(This is quite long, but it is good that you read on if you’d started. And I will not posting for quite a few days after this so you can read this slowly. And this is something remotely lengthy and thought-about I have written in a long time. I do not mind if anyone brings up any inconsistencies or loopholes or seeks for a debate. But I would like to say: I don’t ‘own’ these thoughts, they don’t exactly represent me. They represent me when I am faced with someone who requires such a reply. I will not say these to define myself in my daily life.)

I have been talking to a lot of people about religious faith because I am curious as to how people can commit themselves to something that has not proven itself to not be a lie. To this question, I am aware of an ubiquitous answer— faith does not need evidence and proof; it’s pure belief. I would have let it go and given it my fullest respect at that if faith only appeals to the psychological realm. However, religions like Christianity appeals to the physical reality.

It makes claims like a certain event happened in a certain year and even if some smart-aleck who do not feel content just indulging in his own religion but wants to engage the non-believers tell you that oh, the parting of the red sea is shown to be possible, it was also shown that a flood in the whatever-year did happen, there sure are many chances for you to argue back or find more flaws with the physical biblical landscape and so on. I do not understand why these people want to do things like that— you can simply state, like some of your religious peers how miracles happen and something seemingly impossible is a miracle and also, the bible illustrates metaphors! And so they do. After they start trying to engage you scientifically and get bashed around a little, they will ultimately retreat to those ‘explanations’.

And I do not understand the significance of arguing against the correctness of the physical reality painted by the bible. It does not make a difference to faith. Even if the Earth were a sphere instead of a square, even if floods of such a magnitude and uniqueness etc could not have happened, it would not damage faith in almost any ways. Faith does not hinge on these physical evidences. And so, faith cannot be ‘proven’.

Well, that’s alright. However, knowing this, religion goes on to claim the fulfillment of occurrences related to the physical reality if faith is held— such as the afterlife, rewards, punishments etc. How am I supposed to believe you? You said that you are not grounded in physical reality— and now, you say that you can CREATE one?

Also, another MAJOR problem is how they ‘justify’ their ‘beliefs’. Some of the people I’ve talked to say that god shows *insert pronoun + self (e.g. itself, himself, herself)* through miracles, through periods where you are praying, where you believe. And an annoying friend of mine (atheist-turned-christian) told me that— just believe in it for once, what’s wrong? No harm. You need to be open-minded and see if something comes to you when you believe. What the fuk.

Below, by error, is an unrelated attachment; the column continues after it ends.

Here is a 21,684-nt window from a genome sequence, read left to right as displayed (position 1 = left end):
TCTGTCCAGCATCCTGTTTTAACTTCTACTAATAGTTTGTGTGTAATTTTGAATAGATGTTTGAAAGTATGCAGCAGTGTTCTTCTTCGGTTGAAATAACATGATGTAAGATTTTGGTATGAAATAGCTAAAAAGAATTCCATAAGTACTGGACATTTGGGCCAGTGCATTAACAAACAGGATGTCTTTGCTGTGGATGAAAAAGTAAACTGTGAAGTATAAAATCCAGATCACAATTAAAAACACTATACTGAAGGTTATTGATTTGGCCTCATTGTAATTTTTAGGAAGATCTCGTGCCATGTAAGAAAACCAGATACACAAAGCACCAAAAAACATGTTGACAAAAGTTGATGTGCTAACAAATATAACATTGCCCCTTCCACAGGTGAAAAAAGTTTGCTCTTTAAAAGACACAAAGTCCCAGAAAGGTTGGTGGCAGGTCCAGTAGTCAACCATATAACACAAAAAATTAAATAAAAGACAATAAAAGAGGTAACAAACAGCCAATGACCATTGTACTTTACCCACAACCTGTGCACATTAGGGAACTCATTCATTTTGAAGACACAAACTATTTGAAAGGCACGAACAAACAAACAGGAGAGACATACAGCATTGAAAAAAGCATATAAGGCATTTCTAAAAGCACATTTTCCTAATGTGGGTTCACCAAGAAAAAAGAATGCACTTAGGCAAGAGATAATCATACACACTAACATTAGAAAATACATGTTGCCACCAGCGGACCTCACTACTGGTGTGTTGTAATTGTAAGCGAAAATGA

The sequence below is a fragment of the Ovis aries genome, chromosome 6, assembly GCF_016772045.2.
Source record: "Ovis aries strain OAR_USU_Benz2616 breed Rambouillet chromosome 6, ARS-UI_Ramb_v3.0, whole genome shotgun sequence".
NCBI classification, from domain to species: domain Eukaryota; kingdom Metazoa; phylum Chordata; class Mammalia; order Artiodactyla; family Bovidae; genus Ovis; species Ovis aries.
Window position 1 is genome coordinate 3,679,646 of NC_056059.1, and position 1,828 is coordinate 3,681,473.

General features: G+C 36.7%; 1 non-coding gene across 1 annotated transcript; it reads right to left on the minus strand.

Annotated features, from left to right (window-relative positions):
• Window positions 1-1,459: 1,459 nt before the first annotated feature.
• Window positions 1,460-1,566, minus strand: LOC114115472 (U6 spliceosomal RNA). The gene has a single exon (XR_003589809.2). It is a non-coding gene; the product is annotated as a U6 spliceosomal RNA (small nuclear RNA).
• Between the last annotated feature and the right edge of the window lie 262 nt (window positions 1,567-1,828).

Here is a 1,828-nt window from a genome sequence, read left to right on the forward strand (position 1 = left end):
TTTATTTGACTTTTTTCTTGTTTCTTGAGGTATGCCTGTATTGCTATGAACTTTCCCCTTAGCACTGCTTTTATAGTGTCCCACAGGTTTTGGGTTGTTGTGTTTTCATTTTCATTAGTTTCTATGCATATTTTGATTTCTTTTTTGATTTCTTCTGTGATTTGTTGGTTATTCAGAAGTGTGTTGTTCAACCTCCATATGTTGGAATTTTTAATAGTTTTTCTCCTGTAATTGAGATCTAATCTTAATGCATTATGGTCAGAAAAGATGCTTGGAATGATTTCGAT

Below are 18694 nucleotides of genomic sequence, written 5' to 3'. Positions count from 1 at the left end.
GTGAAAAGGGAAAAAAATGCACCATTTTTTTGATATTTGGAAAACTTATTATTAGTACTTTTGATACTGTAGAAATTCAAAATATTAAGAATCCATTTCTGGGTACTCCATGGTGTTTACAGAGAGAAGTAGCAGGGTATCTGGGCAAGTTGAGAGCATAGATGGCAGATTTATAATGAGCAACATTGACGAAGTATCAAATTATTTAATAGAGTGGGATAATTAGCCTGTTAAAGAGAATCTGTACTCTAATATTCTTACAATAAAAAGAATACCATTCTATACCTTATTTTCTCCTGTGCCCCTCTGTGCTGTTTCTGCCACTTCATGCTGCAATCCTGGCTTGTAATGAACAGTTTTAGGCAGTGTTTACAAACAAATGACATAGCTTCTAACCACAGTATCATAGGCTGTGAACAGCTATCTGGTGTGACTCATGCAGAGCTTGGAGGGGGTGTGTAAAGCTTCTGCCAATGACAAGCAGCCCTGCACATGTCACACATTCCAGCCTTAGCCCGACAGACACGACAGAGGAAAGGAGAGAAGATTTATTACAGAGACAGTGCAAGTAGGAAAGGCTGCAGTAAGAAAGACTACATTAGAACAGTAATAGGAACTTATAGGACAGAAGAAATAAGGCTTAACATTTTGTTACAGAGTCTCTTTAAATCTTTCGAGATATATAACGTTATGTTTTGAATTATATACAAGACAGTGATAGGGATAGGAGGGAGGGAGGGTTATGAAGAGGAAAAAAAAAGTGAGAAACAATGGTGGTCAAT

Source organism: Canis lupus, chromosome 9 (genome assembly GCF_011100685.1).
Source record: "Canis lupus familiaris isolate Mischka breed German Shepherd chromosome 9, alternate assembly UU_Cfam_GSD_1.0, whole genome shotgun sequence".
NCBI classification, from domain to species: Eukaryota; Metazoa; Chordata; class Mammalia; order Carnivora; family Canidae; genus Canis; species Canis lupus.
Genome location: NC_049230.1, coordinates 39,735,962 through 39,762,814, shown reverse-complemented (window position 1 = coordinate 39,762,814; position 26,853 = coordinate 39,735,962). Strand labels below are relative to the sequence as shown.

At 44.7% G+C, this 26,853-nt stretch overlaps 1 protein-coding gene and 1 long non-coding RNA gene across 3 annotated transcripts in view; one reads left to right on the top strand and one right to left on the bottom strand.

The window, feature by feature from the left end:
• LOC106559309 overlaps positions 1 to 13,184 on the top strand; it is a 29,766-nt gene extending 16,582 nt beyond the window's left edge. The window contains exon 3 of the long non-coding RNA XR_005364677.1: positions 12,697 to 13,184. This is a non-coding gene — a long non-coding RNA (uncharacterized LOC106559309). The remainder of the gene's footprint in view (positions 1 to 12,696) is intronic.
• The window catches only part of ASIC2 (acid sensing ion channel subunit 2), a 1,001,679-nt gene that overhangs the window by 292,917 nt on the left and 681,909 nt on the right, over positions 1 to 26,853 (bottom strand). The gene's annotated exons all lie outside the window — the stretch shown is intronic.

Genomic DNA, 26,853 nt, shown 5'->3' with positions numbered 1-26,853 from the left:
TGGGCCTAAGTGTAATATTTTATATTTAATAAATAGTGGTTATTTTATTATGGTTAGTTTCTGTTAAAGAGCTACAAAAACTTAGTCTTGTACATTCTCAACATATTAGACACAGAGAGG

Most seem to say:

1. There can be no evidence and belief unless you believe in it first

2. It will not work for you unless you believe in it.

So, on what grounds should I believe in it? It seems like there are no real grounds for me to believe in it other than to just believe it if it were in my nature to do so. Obviously not. Knowledge is defined as justified true belief. Justification is dead and truth can be said to be dead for non-believers and alive for believers. It appears to me that it is in believers’ nature to commit themselves to faith.

This threads on this question: You must believe it for it to work for you but do you need it to work for you?

To me, no.

I believe that religion is a lifestyle choice and from the many people I have talked to, most of them seem to have really committed themselves to religion after going through a period of crisis in their lives. And I have pried deeper into that irritating friend of mine and he said: There will be a point in time in your life where you feel that you yourself alone cannot handle the crisis you are facing.

Like duh. And you can interpret it in so many different ways. That one-liner can be used for a mother’s day card or for a really good friend, whatever. Oh, so that god person is omnipotent— always be there? [You are so delusional, you are such a sad person— you have to internalise that god person into your head so you’ll never be ‘alone’.]

But this is where the forked roads appear. People like himself (weaklings) who do not know how exactly or are overdependent and helpless will commit themselves to something else outside of themselves, thinking that they have outsourced or at least shared the problem when they are eventually using an aesthetic device to cope better. I really think that the voice replying to them during prayers are part of themselves. If not, what would they think of lucid dreams— a part of Dream World?

(This portion is not meant to be analysed and taken literally) These are also the kind of people who go to the psychiatrist for drugs for mild depression, eat chocolates to make themselves feel better and are better off dead without their ‘friends’ around them anytime, anywhere in the day. I am highly against appealing to external ‘agents’ to ‘solve’ a problem— you are really ignoring it.

Take note: I never argue about religious issues with anyone unless they aim to displace my own beliefs, or the lack of. Although what I thought above applies to most or all believers if they believe that they ascribe to something I have voiced out against, I will never raise issues like that to undeserving people— religious folks who keep it to themselves and respects everyone else even though they might not find other religions ‘true’.